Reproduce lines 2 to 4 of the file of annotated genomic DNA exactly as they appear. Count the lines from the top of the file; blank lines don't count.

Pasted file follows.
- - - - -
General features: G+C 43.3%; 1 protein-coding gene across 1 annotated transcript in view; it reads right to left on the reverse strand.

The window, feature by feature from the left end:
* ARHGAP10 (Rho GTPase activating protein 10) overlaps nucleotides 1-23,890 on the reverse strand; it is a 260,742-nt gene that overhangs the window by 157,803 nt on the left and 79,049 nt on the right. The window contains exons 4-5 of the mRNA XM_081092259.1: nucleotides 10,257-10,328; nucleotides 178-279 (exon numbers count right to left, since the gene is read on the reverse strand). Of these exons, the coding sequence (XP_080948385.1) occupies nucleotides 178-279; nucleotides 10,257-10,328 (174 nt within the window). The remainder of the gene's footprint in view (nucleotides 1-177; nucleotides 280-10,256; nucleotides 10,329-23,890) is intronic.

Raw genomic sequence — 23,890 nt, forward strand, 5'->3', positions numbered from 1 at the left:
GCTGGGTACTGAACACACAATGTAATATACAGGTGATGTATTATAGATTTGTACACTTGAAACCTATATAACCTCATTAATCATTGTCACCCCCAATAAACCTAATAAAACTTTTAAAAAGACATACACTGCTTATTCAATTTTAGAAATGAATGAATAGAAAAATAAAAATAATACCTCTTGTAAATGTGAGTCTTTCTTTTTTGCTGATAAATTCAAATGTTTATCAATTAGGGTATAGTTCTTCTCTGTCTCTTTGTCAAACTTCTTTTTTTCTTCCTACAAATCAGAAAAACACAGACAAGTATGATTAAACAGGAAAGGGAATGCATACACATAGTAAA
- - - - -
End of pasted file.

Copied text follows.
The window, feature by feature from the left end:
* ARHGAP10 (Rho GTPase activating protein 10) overlaps nucleotides 1-23,890 on the reverse strand; it is a 260,742-nt gene that overhangs the window by 157,803 nt on the left and 79,049 nt on the right. The window contains exons 4-5 of the mRNA XM_081092259.1: nucleotides 10,257-10,328; nucleotides 178-279 (exon numbers count right to left, since the gene is read on the reverse strand). Of these exons, the coding sequence (XP_080948385.1) occupies nucleotides 178-279; nucleotides 10,257-10,328 (174 nt within the window). The remainder of the gene's footprint in view (nucleotides 1-177; nucleotides 280-10,256; nucleotides 10,329-23,890) is intronic.

Raw genomic sequence — 23,890 nt, forward strand, 5'->3', positions numbered from 1 at the left: